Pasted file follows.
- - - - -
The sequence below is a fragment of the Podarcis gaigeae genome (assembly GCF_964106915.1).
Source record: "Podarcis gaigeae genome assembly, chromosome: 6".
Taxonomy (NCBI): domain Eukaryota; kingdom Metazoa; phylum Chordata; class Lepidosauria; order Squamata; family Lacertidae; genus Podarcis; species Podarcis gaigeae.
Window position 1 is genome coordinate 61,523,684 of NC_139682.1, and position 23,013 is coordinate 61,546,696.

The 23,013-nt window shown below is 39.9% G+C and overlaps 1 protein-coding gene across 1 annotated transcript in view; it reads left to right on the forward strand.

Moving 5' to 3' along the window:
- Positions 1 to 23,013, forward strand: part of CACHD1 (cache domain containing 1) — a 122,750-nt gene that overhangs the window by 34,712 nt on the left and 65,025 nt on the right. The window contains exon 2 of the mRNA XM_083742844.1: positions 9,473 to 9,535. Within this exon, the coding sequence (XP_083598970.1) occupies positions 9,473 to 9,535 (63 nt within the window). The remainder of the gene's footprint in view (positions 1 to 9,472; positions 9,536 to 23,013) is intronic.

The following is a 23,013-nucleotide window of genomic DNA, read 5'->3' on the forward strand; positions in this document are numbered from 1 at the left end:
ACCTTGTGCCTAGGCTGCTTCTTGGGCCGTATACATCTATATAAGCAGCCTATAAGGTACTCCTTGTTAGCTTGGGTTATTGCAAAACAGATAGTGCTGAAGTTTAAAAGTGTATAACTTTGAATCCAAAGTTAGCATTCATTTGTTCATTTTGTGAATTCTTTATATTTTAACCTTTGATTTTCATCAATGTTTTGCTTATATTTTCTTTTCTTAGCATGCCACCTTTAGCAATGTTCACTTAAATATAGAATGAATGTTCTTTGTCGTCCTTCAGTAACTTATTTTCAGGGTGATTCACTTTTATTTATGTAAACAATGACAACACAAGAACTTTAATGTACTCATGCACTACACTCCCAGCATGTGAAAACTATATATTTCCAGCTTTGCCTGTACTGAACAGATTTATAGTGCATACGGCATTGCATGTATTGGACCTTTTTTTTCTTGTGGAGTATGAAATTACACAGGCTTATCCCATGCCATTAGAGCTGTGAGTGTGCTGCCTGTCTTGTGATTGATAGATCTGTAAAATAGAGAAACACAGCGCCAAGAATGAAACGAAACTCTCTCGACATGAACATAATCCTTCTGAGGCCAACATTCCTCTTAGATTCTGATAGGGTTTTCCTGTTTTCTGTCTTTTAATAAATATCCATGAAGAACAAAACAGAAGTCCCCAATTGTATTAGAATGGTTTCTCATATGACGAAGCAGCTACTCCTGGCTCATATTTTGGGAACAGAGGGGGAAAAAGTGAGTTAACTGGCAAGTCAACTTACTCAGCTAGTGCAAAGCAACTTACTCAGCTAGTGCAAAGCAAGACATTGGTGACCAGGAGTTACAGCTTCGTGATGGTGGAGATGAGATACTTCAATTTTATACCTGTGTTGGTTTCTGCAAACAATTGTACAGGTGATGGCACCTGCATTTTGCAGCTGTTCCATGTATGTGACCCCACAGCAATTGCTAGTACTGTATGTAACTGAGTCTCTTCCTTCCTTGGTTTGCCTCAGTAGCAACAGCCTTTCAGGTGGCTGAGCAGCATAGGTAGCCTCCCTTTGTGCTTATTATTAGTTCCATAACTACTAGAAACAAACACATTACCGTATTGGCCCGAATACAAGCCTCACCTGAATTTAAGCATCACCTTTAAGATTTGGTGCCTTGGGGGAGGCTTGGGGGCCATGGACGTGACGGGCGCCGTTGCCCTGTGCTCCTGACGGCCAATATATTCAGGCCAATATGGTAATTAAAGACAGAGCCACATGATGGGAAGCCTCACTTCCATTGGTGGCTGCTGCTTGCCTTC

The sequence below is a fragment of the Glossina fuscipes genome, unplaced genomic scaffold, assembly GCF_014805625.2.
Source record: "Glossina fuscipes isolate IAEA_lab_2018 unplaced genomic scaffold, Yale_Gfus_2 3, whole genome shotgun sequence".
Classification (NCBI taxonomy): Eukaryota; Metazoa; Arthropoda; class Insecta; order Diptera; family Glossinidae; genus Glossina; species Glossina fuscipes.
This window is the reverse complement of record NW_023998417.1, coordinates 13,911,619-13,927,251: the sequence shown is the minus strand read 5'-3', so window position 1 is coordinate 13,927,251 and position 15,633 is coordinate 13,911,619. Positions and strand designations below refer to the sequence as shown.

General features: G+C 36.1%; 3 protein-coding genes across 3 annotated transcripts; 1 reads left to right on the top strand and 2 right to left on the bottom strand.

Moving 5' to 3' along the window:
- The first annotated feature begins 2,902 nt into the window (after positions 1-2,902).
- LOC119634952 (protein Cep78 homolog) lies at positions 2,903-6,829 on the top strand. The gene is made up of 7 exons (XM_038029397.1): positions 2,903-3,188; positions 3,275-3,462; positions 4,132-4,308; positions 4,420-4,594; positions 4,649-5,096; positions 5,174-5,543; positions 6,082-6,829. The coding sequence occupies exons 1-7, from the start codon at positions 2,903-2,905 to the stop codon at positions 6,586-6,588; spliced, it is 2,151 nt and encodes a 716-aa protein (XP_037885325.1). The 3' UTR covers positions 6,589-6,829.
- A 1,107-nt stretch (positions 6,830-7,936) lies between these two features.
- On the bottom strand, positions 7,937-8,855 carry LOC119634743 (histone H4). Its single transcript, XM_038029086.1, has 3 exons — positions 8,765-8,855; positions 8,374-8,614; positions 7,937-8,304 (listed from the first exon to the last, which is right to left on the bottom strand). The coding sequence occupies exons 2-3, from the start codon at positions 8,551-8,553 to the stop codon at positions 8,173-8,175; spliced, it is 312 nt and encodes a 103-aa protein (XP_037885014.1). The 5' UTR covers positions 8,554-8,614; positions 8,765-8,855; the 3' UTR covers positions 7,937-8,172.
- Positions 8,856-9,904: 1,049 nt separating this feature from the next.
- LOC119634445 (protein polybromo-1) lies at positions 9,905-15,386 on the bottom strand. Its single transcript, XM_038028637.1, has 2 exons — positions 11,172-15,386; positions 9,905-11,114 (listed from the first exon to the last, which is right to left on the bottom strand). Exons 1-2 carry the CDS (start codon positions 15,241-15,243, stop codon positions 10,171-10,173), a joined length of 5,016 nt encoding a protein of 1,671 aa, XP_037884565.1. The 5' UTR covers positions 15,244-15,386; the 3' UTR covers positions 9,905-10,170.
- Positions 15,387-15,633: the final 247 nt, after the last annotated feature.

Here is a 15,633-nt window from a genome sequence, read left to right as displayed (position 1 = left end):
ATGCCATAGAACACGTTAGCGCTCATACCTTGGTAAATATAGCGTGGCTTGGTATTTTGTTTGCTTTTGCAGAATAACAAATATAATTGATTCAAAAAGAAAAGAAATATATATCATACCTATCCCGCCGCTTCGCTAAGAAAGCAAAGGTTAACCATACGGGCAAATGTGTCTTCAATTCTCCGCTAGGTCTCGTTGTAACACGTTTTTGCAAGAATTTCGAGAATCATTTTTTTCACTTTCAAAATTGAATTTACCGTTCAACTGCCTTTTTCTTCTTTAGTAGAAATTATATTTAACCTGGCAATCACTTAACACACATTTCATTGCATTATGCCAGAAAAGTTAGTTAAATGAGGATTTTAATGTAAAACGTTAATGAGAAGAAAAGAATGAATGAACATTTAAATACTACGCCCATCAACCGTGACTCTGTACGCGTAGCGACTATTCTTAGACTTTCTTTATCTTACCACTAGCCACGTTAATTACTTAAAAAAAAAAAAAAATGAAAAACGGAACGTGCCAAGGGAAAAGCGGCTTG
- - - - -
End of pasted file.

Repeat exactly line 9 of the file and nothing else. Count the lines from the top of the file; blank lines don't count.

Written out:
ACCTTGTGCCTAGGCTGCTTCTTGGGCCGTATACATCTATATAAGCAGCCTATAAGGTACTCCTTGTTAGCTTGGGTTATTGCAAAACAGATAGTGCTGAAGTTTAAAAGTGTATAACTTTGAATCCAAAGTTAGCATTCATTTGTTCATTTTGTGAATTCTTTATATTTTAACCTTTGATTTTCATCAATGTTTTGCTTATATTTTCTTTTCTTAGCATGCCACCTTTAGCAATGTTCACTTAAATATAGAATGAATGTTCTTTGTCGTCCTTCAGTAACTTATTTTCAGGGTGATTCACTTTTATTTATGTAAACAATGACAACACAAGAACTTTAATGTACTCATGCACTACACTCCCAGCATGTGAAAACTATATATTTCCAGCTTTGCCTGTACTGAACAGATTTATAGTGCATACGGCATTGCATGTATTGGACCTTTTTTTTCTTGTGGAGTATGAAATTACACAGGCTTATCCCATGCCATTAGAGCTGTGAGTGTGCTGCCTGTCTTGTGATTGATAGATCTGTAAAATAGAGAAACACAGCGCCAAGAATGAAACGAAACTCTCTCGACATGAACATAATCCTTCTGAGGCCAACATTCCTCTTAGATTCTGATAGGGTTTTCCTGTTTTCTGTCTTTTAATAAATATCCATGAAGAACAAAACAGAAGTCCCCAATTGTATTAGAATGGTTTCTCATATGACGAAGCAGCTACTCCTGGCTCATATTTTGGGAACAGAGGGGGAAAAAGTGAGTTAACTGGCAAGTCAACTTACTCAGCTAGTGCAAAGCAACTTACTCAGCTAGTGCAAAGCAAGACATTGGTGACCAGGAGTTACAGCTTCGTGATGGTGGAGATGAGATACTTCAATTTTATACCTGTGTTGGTTTCTGCAAACAATTGTACAGGTGATGGCACCTGCATTTTGCAGCTGTTCCATGTATGTGACCCCACAGCAATTGCTAGTACTGTATGTAACTGAGTCTCTTCCTTCCTTGGTTTGCCTCAGTAGCAACAGCCTTTCAGGTGGCTGAGCAGCATAGGTAGCCTCCCTTTGTGCTTATTATTAGTTCCATAACTACTAGAAACAAACACATTACCGTATTGGCCCGAATACAAGCCTCACCTGAATTTAAGCATCACCTTTAAGATTTGGTGCCTTGGGGGAGGCTTGGGGGCCATGGACGTGACGGGCGCCGTTGCCCTGTGCTCCTGACGGCCAATATATTCAGGCCAATATGGTAATTAAAGACAGAGCCACATGATGGGAAGCCTCACTTCCATTGGTGGCTGCTGCTTGCCTTC